7. Another mischaracterization is the idea that these tax cuts are being "paid for on credit". Mark acts like the evil mean Republicans are going to down to the Treasury and personally writing themselves checks. That simply isn’t the way tax cuts work.

    Tax cuts are simply reductions in the rates of taxation. (Well, duh.) That means that if the population and rate of economic growth were flat the government would get slighly less revenue from taxation this year. However, the economy tends to grow at a rate of about 5% per year, plus or minus depending on economic conditions. Furthermore, there are more people entering the job market through immigration and age. You also have people who move to a high tax brackets also contributing more in overall income.

    All things being equal, tax cuts would decrease federal revenue. However, all things are not equal – and lower taxes can help induce people to change their behavior. For example, lowing the dividend tax rates not only helps those who have dividends get more money, but it encourages companies to offer dividends to investors and investors to invest in companies that offer dividends. Because you’ve created this positive stimulus you have a wider tax base and you’re actually making money out of the deal.

    The Democrats preach fiscal responsibility when it comes to tax cuts, then propose more and more budget-busting entitlement programs that would reduce economic growth and saddle the country with even more onerous burdens of government. The notion that tax-and-spend liberals have suddenly become budget hawks is laughable – this isn’t about the federal debt, it’s about diverting funds toward Democrat-controlled federal programs that act as giant political patronage systems for Democratic activists. The only way this country will remain the economic powerhouse that it is now is by cutting dependence on government and maintaining personal economic freedom and freedom of choice.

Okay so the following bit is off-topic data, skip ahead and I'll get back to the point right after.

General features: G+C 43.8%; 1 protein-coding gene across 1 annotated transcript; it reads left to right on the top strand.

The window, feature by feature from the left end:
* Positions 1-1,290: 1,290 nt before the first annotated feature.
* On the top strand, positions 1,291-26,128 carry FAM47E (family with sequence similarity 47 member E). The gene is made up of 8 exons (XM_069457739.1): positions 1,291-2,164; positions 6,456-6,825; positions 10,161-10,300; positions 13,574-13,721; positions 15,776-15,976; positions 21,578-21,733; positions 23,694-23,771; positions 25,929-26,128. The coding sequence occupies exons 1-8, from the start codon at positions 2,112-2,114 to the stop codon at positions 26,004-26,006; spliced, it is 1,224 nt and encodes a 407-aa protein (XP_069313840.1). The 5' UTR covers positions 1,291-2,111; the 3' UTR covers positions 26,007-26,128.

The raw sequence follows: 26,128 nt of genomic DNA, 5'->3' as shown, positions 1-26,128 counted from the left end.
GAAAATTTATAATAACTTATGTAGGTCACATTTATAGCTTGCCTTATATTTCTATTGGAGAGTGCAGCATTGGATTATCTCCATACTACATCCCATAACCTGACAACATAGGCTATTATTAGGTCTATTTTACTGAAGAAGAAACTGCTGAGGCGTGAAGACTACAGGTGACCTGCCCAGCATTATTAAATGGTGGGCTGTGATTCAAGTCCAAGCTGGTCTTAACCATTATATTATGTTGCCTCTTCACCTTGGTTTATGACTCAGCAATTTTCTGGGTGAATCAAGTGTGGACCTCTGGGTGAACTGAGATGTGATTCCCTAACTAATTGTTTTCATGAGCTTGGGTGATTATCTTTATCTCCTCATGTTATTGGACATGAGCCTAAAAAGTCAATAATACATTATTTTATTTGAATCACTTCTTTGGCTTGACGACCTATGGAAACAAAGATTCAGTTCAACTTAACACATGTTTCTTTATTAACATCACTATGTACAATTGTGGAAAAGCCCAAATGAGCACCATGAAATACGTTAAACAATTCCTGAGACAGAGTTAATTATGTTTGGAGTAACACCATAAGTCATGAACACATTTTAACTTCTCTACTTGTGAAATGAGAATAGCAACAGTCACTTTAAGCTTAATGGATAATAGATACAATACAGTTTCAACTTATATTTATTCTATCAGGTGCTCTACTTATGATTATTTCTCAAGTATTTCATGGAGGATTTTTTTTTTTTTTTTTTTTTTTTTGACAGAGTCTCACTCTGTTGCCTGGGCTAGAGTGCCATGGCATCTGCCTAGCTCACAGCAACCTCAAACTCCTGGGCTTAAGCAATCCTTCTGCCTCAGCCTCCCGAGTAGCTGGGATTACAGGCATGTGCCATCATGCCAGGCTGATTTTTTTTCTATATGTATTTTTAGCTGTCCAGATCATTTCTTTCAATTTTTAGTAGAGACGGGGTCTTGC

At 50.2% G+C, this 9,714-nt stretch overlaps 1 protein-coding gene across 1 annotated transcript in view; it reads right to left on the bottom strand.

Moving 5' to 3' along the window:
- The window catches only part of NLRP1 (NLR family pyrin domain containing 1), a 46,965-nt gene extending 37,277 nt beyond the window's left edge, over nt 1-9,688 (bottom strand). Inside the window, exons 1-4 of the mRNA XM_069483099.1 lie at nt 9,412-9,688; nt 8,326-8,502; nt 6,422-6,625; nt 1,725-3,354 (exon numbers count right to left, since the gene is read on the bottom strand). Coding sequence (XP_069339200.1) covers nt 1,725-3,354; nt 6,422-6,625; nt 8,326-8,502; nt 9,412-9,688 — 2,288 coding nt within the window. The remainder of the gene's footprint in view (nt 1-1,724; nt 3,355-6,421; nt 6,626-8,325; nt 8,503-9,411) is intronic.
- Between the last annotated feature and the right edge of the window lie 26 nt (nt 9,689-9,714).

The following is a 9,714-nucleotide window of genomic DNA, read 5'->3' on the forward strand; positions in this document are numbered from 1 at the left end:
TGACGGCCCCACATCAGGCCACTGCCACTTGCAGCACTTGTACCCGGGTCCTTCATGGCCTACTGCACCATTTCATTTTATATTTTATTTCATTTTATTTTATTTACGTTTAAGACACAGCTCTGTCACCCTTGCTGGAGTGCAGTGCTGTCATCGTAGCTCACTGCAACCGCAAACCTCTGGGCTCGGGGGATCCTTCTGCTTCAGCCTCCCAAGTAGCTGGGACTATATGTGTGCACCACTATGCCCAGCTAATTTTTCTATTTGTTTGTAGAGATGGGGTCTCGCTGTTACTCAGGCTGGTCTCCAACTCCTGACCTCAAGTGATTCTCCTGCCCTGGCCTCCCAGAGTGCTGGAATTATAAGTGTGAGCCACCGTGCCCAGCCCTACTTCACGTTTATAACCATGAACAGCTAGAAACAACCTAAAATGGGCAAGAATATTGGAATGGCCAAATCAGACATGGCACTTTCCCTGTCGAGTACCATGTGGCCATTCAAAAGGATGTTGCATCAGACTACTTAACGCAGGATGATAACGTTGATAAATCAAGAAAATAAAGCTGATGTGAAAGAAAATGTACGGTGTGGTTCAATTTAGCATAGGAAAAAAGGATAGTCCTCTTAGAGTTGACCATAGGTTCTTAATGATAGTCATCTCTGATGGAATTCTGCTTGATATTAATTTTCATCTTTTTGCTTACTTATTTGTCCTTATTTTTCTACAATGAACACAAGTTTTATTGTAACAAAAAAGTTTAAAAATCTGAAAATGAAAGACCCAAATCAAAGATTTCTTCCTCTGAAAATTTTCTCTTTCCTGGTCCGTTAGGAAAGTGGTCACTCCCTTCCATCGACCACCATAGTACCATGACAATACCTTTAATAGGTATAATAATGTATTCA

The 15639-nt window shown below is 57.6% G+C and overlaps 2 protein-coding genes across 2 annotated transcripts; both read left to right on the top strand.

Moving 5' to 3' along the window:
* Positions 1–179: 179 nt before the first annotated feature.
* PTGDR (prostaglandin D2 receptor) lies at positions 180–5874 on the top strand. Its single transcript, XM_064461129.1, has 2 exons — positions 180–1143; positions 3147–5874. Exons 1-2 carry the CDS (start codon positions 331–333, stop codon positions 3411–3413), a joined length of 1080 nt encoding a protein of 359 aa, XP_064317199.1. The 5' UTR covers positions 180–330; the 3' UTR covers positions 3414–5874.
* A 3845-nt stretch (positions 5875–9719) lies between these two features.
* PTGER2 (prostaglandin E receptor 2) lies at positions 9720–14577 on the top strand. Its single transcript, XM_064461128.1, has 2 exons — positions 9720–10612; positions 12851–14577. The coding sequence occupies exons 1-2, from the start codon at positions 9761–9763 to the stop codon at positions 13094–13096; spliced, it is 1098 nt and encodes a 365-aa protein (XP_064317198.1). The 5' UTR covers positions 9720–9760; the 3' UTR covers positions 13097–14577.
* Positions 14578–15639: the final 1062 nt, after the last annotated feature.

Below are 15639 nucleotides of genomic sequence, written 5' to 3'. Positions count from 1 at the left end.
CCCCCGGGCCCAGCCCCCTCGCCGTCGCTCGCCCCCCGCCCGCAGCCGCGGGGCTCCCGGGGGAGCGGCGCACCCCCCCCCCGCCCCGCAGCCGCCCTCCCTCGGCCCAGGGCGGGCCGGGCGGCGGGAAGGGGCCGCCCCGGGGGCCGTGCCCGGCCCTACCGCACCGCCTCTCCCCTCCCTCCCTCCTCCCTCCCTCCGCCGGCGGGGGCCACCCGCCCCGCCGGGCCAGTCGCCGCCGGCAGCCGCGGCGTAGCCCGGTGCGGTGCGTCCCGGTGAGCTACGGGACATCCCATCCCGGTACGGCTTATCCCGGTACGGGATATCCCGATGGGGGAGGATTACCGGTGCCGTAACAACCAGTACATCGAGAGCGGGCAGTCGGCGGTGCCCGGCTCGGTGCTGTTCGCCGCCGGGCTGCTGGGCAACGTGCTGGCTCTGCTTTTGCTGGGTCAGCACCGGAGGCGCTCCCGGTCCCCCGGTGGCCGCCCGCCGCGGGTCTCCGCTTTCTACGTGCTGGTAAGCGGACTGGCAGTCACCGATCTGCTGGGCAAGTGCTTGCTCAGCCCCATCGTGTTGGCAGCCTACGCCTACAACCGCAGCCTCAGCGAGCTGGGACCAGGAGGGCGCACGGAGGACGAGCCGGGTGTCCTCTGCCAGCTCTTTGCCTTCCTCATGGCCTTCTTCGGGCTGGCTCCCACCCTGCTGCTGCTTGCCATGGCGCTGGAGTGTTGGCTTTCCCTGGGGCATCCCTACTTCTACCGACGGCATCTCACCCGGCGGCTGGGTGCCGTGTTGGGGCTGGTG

8. It never ceases to be hilarious how conservatives who talk about how self-correcting the market is and how irrelevant non-monetary government policy is in providing positive stimulus effects on the economy can they can then go full circle and say that the only way economies can grow is with tax cuts. That contradicts your entire premise of the infallibility of market forces and falsely insinuates the fluctuative nature of the market. Beyond that, even when the market is on an upswing and economic growth exceeds historical averages as it did in 1998 and 1999, Republicans still support an endless stream of tax cuts to “give the surplus back to the taxpayers.”

    Your arguments to justify tax cuts undergo a chameleon-like metamorphosis depending on the current economic conditions making your current pleas for more and more and more and more tax cuts as means of economic stimulus less than believable. Three years ago, the justification was refunding the surplus to oppressed taxpayers. On September 12, 2001, the justification was showing the terrorists “they didn’t win” by strengthening our industrial pillars with more money. Next year, tax cuts will likely be advertised as the cure for continental drift if Bush thinks it may win him a few more votes.

    Lastly, your theory that tax cuts always increase revenue and have zero consequences to anybody except robust economic growth is one that lawmakers should really test the limits of. They should pass a trillion dollar tax cut on the hour every hour and just wait for them extra revenues to come flooding in. Cutting taxes every month as the GOP is doing simply isn’t cutting it. We must shift to a policy of hourly 13-figure tax cuts. That’ll really put your dynamic scoring fantasy to the test and see if the theory either holds up or bankrupts the country in a matter of days.

  9. To be fair, I don’t think anyone’s arguing that we need more taxes to stimulate economic growth. Quite frankly I don’t see that taxes have anything to do with the recession. It’s just a smokescreen to avoid the real problem – American companies outshoring jobs to India or replacing American workers with H1-B workers who they can pay less.

    Less income tax isn’t going to help the guy who’s been out of work for two years. He doesn’t have any income!